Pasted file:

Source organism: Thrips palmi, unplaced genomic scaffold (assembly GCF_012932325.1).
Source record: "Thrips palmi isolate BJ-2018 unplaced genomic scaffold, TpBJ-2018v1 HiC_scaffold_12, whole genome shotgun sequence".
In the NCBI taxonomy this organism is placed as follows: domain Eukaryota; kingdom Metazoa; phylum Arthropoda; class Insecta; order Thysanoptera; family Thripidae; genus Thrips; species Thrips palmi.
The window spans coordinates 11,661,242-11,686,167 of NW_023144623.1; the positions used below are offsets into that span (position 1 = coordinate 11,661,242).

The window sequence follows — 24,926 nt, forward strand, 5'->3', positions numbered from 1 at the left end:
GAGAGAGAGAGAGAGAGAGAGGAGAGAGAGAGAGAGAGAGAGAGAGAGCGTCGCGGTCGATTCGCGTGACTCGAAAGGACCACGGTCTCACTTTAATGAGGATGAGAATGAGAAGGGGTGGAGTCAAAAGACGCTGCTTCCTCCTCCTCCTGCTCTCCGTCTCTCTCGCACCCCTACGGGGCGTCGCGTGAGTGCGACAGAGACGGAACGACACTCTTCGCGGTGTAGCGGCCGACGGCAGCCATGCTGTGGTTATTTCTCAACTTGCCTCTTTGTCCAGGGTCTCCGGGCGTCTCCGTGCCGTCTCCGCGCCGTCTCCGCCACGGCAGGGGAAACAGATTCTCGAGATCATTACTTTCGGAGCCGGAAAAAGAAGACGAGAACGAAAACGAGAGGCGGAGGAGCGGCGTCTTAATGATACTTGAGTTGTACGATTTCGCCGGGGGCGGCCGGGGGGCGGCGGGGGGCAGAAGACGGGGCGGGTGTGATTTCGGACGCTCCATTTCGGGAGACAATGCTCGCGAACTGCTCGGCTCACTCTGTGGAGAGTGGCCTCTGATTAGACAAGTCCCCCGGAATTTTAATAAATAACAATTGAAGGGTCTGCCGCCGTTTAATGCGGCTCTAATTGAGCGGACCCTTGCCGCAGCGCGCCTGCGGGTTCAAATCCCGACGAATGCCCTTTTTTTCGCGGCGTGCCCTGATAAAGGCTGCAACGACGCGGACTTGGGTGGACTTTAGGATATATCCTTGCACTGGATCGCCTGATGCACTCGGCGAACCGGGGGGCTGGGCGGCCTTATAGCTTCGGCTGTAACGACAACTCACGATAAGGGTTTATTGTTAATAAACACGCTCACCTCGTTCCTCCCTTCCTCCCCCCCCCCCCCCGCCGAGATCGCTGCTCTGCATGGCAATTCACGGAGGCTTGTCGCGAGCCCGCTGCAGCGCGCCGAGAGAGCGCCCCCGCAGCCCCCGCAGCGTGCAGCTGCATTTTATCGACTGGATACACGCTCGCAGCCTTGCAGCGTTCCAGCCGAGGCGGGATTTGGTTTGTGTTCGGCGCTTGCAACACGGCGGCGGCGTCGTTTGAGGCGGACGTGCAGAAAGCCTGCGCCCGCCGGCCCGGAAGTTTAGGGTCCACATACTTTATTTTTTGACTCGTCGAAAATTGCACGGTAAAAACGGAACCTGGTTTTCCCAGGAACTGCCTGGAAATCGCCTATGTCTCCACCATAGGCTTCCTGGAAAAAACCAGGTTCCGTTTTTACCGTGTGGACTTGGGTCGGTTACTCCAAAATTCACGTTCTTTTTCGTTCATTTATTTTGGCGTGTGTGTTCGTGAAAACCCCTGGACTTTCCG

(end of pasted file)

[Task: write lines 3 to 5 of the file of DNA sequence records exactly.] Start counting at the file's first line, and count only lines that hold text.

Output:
In the NCBI taxonomy this organism is placed as follows: domain Eukaryota; kingdom Metazoa; phylum Arthropoda; class Insecta; order Thysanoptera; family Thripidae; genus Thrips; species Thrips palmi.
The window spans coordinates 11,661,242-11,686,167 of NW_023144623.1; the positions used below are offsets into that span (position 1 = coordinate 11,661,242).

The window sequence follows — 24,926 nt, forward strand, 5'->3', positions numbered from 1 at the left end: